Lentils for breakfast- welcome

Here is your invitation to sample beautiful recipes that are good for you, good for the planet and good to eat. They mainly feature plants, because that's what I try to eat the most. I am not a fancy cook, but I believe that food is one of our greatest pleasures and deserves to be celebrated. Real food, whole food, kind food. Welcome to the feast!

Tuesday, 14 February 2012

The most perfect recipe for olives ever

Glistening, rich and fruity, just begging to be picked up carefully between finger and thumb

Olives add a beautiful flavour note to many dishes. Pungent, earthy, salty . . . And the fat gives a solid, satisfying mouthfeel.

We add olives to many of our recipes, but we always bake them in a hot oven with oil and garlic first. This intensifies the flavour immensely and makes it sing. I don't really like olives any other way now.

We found the recipe in Something Italian by the uber-cool Maurizio Terzini. Lovely book, stylish illustrations and sophisticated design. But the recipes proved too chef-y for us plain folk and the book now moulders away in the storeroom, with oh, so many others. However, this olive recipe lives on in our kitchen every week.

It's easy to make a whole jar and keep in the fridge, Tamar Adler style. And we use Sandhurst kalamata olives that are available in the supermarket. Easy-peasy.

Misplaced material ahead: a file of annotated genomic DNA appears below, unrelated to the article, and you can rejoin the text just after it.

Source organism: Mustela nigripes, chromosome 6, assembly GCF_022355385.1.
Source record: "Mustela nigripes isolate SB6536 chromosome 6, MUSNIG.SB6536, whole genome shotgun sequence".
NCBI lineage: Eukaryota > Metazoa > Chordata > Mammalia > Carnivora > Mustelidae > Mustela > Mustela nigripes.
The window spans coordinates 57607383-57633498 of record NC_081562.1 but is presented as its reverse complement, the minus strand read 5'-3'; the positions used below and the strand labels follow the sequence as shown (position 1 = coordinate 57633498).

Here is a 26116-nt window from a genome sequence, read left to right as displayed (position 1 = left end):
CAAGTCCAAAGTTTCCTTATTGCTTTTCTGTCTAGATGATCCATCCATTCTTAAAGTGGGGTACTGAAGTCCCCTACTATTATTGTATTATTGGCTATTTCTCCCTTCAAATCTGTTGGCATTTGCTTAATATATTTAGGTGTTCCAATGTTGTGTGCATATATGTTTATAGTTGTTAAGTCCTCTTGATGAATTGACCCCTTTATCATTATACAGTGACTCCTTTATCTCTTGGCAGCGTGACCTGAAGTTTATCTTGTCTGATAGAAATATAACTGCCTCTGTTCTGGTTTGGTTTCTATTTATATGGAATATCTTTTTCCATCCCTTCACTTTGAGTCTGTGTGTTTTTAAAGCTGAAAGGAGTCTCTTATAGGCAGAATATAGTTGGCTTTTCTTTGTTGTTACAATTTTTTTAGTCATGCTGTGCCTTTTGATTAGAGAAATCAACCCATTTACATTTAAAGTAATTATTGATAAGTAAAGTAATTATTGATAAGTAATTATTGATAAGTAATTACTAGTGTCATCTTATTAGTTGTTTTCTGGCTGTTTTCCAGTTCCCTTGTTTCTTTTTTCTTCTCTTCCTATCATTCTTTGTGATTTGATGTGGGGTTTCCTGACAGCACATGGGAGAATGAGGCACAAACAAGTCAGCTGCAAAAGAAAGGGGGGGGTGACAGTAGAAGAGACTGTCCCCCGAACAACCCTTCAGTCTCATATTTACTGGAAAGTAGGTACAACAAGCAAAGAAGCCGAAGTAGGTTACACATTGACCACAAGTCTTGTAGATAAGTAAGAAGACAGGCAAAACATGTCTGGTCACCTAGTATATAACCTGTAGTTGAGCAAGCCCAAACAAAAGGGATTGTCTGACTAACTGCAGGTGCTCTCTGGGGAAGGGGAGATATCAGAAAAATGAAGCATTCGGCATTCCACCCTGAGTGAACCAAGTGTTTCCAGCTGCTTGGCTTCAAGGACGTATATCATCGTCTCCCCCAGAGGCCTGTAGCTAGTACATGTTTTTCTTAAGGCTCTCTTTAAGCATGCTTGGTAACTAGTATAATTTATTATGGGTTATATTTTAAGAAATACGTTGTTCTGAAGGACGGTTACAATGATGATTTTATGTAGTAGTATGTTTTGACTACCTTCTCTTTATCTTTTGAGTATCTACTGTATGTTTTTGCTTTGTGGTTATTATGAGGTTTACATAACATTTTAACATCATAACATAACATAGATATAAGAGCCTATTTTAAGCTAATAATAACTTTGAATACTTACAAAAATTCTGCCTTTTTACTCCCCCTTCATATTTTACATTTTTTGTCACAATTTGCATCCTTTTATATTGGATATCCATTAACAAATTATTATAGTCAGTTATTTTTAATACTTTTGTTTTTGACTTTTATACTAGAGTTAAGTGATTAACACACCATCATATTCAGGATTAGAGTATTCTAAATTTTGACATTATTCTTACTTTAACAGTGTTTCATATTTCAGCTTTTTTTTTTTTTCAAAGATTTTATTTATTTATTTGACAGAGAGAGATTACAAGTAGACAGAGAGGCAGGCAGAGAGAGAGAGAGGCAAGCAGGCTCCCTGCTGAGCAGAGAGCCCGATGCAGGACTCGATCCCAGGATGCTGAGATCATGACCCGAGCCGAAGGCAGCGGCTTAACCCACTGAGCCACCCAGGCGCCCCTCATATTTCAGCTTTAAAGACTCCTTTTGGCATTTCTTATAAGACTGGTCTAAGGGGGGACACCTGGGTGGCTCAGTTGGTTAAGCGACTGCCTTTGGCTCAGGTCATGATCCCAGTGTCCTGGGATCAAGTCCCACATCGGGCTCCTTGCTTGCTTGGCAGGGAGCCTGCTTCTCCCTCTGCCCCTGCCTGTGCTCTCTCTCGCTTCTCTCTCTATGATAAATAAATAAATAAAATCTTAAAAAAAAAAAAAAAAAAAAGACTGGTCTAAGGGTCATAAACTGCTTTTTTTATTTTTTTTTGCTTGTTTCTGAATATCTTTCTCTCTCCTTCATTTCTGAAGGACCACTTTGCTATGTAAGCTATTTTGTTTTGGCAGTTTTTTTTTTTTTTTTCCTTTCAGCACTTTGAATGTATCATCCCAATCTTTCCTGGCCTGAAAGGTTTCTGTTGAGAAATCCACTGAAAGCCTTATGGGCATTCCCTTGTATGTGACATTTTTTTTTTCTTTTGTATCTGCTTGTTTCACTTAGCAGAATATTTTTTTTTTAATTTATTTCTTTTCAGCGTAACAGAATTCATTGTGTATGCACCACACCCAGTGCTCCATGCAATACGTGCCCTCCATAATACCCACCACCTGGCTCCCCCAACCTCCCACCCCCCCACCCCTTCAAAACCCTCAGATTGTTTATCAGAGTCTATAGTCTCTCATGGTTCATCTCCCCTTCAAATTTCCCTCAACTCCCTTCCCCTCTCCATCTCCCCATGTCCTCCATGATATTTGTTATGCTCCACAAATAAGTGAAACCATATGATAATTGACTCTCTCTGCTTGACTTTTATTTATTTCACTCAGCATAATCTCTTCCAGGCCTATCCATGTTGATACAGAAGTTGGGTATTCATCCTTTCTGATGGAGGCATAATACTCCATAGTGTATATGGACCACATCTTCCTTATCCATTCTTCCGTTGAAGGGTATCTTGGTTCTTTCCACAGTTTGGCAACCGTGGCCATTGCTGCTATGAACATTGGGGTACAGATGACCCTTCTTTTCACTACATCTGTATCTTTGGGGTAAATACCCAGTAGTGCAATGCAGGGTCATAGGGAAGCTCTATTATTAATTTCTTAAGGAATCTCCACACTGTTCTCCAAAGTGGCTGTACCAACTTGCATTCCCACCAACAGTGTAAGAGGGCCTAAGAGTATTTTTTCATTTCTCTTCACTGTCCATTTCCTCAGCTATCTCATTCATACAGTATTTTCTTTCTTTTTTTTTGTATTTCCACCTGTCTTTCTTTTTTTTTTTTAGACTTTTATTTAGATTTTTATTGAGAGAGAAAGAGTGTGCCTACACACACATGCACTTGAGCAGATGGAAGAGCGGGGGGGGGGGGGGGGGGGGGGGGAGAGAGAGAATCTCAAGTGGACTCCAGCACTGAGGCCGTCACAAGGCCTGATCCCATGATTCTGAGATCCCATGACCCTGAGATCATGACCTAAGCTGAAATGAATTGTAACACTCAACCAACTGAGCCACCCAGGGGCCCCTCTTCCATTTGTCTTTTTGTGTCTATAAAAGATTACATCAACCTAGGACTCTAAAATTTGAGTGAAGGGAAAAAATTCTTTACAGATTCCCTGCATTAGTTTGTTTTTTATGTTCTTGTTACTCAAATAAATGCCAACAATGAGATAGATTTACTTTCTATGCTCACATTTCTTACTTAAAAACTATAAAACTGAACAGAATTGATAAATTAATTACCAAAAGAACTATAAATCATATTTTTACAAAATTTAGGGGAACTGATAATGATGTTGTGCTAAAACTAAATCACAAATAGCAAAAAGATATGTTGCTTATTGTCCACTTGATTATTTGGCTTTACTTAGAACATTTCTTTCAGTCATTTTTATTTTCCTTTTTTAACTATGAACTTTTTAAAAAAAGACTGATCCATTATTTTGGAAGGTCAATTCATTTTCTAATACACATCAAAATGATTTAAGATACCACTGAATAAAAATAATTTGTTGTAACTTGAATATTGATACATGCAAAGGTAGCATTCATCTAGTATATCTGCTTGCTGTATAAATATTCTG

Incidentally, I'm using the royal 'we' here because this is a family recipe, and the 3 of us make it.

The smell when they're baking is heady and aromatic and gives you that happy feeling when you know good food is on the way. I usually pinch one when they're hot and fresh out of the oven, and burn my fingers. It's part of the olive tradition.

I jar black, pitted olives
4 tbs olive oil
4 tbs wine
2 cloves garlic, sliced thinly
2 bay leaves
rosemary, sprinkle of chilli, salt & pepper

Heat the oven to 180 degrees.

Drain the olives and tip into a baking dish. Spoon the olive oil and wine over them, add all the seasonings and stir.

Stick in the oven for 20 mins and let the flavours concentrate in the most delicious way.

The end.

We use olives to give a little kick in:

  • pasta sauces
  • home-made pizza
  • salade nicoise
  • haloumi salad
  • most other salads we're making!
  • braised cannellini beans with tomato
  • braised potatoes with leek
  • Neil Perry's sweet potato salad

Just having a bowl ready in the fridge invites their use. This delightfully simple recipe is a wonderful way of creating delicatessen-style olives from a supermarket product. Wholesome and divine kitchen alchemy. Perfecto.

Pumpkin, roast cauliflower and olive salad with coriander dressing, ready for work.

No comments:

Post a Comment